It's always been a little wish of mine to stay at antique shop house in Georgetown and it finally happened last year. We got to stay at the Straits Collection which is a company that manages residences in antique Chinese Shop Houses located in the core zone of UNESCO Heritage Georgetown, Penang. We chose this lovely duplex on 93 Armenian Street which is one of my favorite streets in Penang because of the street art, colorful shops and artsy cafes.

Straits Door

These teal wooden doors open up to a lively and tastefully decorated living room downstairs.

Straits Living

It leads onto an indoor courtyard with antique style wooden bath. Such a treat especially when they throw in some aromatherapy shampoo and soap that you can enjoy.

Upstairs is one large bedroom with desk, daybed and a queen size bed decorated in same style and same bright colors. The outdoor area has an open plan bathroom.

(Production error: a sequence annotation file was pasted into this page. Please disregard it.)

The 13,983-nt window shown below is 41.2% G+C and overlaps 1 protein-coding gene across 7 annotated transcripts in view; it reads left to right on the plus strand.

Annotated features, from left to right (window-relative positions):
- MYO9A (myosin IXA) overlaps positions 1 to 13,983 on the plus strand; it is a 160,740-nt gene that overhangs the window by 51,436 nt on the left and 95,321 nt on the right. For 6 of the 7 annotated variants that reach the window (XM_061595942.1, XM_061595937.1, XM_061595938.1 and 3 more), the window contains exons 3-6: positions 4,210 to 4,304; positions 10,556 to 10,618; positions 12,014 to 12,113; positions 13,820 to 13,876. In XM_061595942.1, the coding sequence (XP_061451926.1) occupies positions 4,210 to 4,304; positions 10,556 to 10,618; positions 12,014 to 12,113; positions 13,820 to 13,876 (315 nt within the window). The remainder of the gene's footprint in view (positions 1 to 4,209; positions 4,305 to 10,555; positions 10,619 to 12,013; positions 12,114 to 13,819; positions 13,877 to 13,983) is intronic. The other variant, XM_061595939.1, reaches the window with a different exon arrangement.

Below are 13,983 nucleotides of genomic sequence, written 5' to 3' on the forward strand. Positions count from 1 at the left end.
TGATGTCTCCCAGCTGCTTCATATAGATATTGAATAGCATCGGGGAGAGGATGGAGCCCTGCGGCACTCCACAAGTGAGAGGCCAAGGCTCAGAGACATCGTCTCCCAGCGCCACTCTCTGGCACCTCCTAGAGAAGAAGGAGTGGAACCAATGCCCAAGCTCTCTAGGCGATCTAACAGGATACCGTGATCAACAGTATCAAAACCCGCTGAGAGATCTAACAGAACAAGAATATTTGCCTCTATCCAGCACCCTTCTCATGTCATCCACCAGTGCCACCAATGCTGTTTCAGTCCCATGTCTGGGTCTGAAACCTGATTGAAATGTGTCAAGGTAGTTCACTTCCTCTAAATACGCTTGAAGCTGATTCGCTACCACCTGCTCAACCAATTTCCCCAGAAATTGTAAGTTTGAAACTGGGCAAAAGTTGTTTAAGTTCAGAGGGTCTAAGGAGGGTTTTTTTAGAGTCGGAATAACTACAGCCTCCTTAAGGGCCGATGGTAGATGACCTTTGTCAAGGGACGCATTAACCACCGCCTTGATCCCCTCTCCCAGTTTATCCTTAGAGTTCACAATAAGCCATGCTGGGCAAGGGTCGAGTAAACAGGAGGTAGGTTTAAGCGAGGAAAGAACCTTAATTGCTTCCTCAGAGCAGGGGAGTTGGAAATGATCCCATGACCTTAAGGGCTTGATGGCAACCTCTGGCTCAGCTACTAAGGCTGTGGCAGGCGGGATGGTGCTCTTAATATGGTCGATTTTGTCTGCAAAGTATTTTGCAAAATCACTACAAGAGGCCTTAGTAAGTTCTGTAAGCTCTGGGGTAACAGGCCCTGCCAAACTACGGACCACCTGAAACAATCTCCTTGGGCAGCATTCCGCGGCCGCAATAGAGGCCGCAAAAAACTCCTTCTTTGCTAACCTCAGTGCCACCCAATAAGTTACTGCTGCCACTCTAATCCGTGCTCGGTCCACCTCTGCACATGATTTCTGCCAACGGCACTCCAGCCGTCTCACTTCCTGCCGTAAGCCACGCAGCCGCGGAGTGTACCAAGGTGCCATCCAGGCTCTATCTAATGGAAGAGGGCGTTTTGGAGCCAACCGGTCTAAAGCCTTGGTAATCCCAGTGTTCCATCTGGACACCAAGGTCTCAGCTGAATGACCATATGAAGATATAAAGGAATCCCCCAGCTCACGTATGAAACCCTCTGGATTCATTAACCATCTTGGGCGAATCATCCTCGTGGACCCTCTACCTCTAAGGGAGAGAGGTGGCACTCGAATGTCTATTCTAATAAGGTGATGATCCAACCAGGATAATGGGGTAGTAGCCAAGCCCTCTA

Straits Bed

It was amazing to stay at a building so rich in history and detail and yet enjoy modern amenities like Cable TV, Air Conditioning, WiFi, Rain Shower, Mini Fridge & Tea/Coffee Facilities. They also offered full housekeeping service.

What made the experience just so luxurious were the little touches that the staff had placed all over the rooms. A couple of oranges on a platter. An assortment of fruit and herb teas. Freshly ground coffee with a french press. Milk and some sweet treats in the fridge. A couple of sarongs that you can lounge around in. Books on Penang and some fashion magazines. Everything was so well thought of!

Bath Body

At the rate of 670 MYR net per night, it's certainly not an everyday experience. But it was a wonderful indulgence to cap our brief stay in this enchanting little corner of the world.

How to Make This Trip Happen:

- Check out budget flights to Kuala Lumpur via Cebu Pacific Air or Airasia.